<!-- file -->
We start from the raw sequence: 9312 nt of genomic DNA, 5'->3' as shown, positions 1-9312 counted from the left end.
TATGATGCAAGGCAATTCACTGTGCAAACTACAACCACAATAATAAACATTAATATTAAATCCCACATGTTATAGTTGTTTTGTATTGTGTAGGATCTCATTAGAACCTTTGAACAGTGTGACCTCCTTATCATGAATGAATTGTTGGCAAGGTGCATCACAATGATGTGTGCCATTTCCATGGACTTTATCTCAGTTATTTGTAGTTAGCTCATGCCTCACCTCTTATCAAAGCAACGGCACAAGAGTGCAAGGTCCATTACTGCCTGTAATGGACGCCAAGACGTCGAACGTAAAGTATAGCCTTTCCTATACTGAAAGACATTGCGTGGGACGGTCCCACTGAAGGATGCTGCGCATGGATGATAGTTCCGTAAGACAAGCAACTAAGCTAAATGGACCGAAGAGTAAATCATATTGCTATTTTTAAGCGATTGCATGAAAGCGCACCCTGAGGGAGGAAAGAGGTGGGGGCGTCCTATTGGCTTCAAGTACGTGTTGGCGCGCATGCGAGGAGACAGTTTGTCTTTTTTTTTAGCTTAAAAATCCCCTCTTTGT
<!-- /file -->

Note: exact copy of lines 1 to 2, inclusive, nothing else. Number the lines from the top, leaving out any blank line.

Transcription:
We start from the raw sequence: 9312 nt of genomic DNA, 5'->3' as shown, positions 1-9312 counted from the left end.
TATGATGCAAGGCAATTCACTGTGCAAACTACAACCACAATAATAAACATTAATATTAAATCCCACATGTTATAGTTGTTTTGTATTGTGTAGGATCTCATTAGAACCTTTGAACAGTGTGACCTCCTTATCATGAATGAATTGTTGGCAAGGTGCATCACAATGATGTGTGCCATTTCCATGGACTTTATCTCAGTTATTTGTAGTTAGCTCATGCCTCACCTCTTATCAAAGCAACGGCACAAGAGTGCAAGGTCCATTACTGCCTGTAATGGACGCCAAGACGTCGAACGTAAAGTATAGCCTTTCCTATACTGAAAGACATTGCGTGGGACGGTCCCACTGAAGGATGCTGCGCATGGATGATAGTTCCGTAAGACAAGCAACTAAGCTAAATGGACCGAAGAGTAAATCATATTGCTATTTTTAAGCGATTGCATGAAAGCGCACCCTGAGGGAGGAAAGAGGTGGGGGCGTCCTATTGGCTTCAAGTACGTGTTGGCGCGCATGCGAGGAGACAGTTTGTCTTTTTTTTTAGCTTAAAAATCCCCTCTTTGT